Putting Out the Welcome Mat

The spiritual practice of generosity, hospitality and belonging

by Evelyn Bence

“You’ve got the gift of hospitality.” It’s a compliment, I know. When my sister who doesn’t entertain much outside her family says this, I hear a hint of envy. But it’s overlaid with relief. She’s claiming she isn’t similarly graced, so she’s off the hook. It’s like my friend who shrugs away her inattention to names. “I just can’t remember,” she says, as if she was excused from noting a face and listening to an introduction. If it’s not my gift, I don’t need to make the effort.

But the New Testament includes hospitality in exhortations to all believers. In Romans 12, after listing spiritual gifts that differ from person to person, Paul commends more universal life disciplines, including generosity and its attendant practice of hospitality (v. 13). First Peter 4:9 adds an attitudinal qualifier: “Be hospitable to one another without complaining.” We could nitpick. Were the apostles referring to friends, acquaintances, or strangers? The Greek noun melds “brotherly love” with “strangers.” Was hospitality confined to the home? Maybe not. But it does involve a real-life, real-time welcome. And common usage of the English word draws our attention homeward.

Though living on a precariously tight budget, my parsonage parents practiced hospitality, usually on Sundays—an after-church dinner or evening dessert. My dad invited; my mother provided, in that she prepared and graciously served people beyond our family circle. Even as a seen-but-not-heard child, I banked memories of engaging, enlightening table conversations with outsiders that nourish my own hospitable efforts.

“Hospitality is its own reward,” a church friend recently commented—feeding one’s own soul while offering others physical or spiritual sustenance. “In giving, a man receives more than he gives,” said George Macdonald, pushing the parameters of Jesus’ “give, and it will be given to you” (Luke 6:38). In her memoir Lit, Mary Karr relates an encounter that breaks through her isolating and destructive self-pity. At an AA meeting someone affirms as “spiritual progress” her first efforts to make coffee for the group.1 In reaching out, she’s gaining ground.

Staying connected to virtual friends takes time, as did letter writing for our grandmothers. But such distanced communications aren’t encumbered with tangible expectations—cleanliness, cuisine, and conversation—that can keep us from extending invitations. Some of us temperamentally find satisfaction in at least one of these three tasks. Even so, there’s no denying that welcoming outsiders into our domestic spheres requires a conscious, disciplined effort. Some occasions or seasons lend themselves to being intentional about a new practice. Many people use the weeks of Lent, for instance, to open themselves to find God in new places. Consider stepping out of your comfort zone and inviting someone over, into your space, and welcome the reality of their feet under your table.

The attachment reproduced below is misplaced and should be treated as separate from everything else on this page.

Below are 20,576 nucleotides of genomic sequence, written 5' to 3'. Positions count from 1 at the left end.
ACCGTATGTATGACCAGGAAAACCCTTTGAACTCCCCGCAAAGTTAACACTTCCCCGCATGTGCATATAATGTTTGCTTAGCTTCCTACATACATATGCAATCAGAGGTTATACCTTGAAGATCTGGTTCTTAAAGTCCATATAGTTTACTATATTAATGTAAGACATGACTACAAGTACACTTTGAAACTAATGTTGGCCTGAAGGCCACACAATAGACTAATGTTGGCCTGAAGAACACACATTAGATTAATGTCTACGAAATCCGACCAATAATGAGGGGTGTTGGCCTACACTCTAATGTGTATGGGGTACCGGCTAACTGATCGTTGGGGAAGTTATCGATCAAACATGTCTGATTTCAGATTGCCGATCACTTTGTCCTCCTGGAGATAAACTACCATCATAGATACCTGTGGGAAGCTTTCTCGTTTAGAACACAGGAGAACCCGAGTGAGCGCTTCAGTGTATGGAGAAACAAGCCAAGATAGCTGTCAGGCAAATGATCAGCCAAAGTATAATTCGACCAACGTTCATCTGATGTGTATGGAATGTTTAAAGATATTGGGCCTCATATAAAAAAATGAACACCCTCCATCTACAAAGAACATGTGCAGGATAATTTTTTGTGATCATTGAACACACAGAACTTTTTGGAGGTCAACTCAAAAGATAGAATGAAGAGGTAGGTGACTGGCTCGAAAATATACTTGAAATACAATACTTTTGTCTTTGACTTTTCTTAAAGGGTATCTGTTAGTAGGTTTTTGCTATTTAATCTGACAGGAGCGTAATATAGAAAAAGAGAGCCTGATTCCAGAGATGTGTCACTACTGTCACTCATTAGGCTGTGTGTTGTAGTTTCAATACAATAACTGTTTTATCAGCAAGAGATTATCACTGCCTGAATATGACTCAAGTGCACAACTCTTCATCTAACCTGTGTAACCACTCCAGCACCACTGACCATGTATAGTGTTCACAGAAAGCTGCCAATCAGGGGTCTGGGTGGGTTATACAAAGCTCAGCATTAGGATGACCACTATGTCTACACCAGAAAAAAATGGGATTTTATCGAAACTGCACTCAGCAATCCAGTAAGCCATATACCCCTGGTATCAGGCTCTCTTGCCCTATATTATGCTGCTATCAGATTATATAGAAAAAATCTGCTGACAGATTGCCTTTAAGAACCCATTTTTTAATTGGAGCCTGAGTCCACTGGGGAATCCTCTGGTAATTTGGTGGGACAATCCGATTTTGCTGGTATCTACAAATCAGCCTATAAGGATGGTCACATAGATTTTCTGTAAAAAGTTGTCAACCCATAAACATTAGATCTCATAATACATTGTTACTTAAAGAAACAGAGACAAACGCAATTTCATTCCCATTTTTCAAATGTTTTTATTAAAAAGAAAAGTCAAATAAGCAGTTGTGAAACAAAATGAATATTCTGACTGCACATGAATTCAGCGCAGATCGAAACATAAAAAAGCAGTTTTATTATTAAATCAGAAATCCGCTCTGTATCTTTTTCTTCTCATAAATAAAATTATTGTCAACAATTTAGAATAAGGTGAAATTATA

The Cleaning-up Factor
In Keeping House: The Litany of Everyday Life, Margaret Kim Peterson refers to housekeeping that “participates in and forms part of the infrastructure for nurturance and care.”2 Redding up the house, as they say in Pennsylvania, starts as a two-part clearance: dispersing clutter and dissipating dirt.

Let’s say you failed the basic course in clutter management. You don’t have vision or time to adequately address the collected treasures or accumulated trash scattered on your dining room table, heaped in your living room, or strewn across your yard. You can’t throw things away or put them in their proper places. But company’s coming. The chairs need to be available for derrieres, and guests should not be liable to trip over stray toys. Here’s my suggestion: go for a goal you’re comfortable with—one that reflects your best self without denying your real self. (“I like my stuff.”) Start clearing out in advance, and in small increments. Every time you go upstairs, take a handful of misplaced goods. Ultimately consider closeting extraneous items behind a closed door. It’s only a temporary solution, but it works.

Decluttering is one thing, and then there’s cleaning. Scouring vessels and sweeping floors are biblical tasks that most of us wish the Romans had conquered. But, alas, dirt could be the third universal certainty, alongside Benjamin Franklin’s death and taxes. Some householders hire someone to scrub and polish. Others dig down dirty themselves: vacuum, mop, dust, disinfect the bathroom, sweep the sidewalk. It’s a never-ending, cyclic challenge that helps ensure the safety of your guests. Again, perfect isn’t the point.

Cleanliness isn’t a Christian sacrament—an outward and visible sign of an inward grace. But modestly clean and ordered front rooms, ready for guests, can quiet the heart of an anxious host—and guest. It’s as if all were welcomed into Mr. Rogers’s “slightly frayed but cozy little sitting room, where we can be ourselves.”3

The Cuisine Factor
Fr. Francis Wade notes that “a dinner party is not about eating but conversation.”4 He’s right, I said to myself, until I considered his parallel: that a symphony is not about playing but listening. Well, maybe this applies if you’re attending a gathering, but not if you’re making it happen. Across the world, inviting someone in calls for offering something to drink and often to eat: a crumpet or crudité, a soup or salad, a pasta or protein.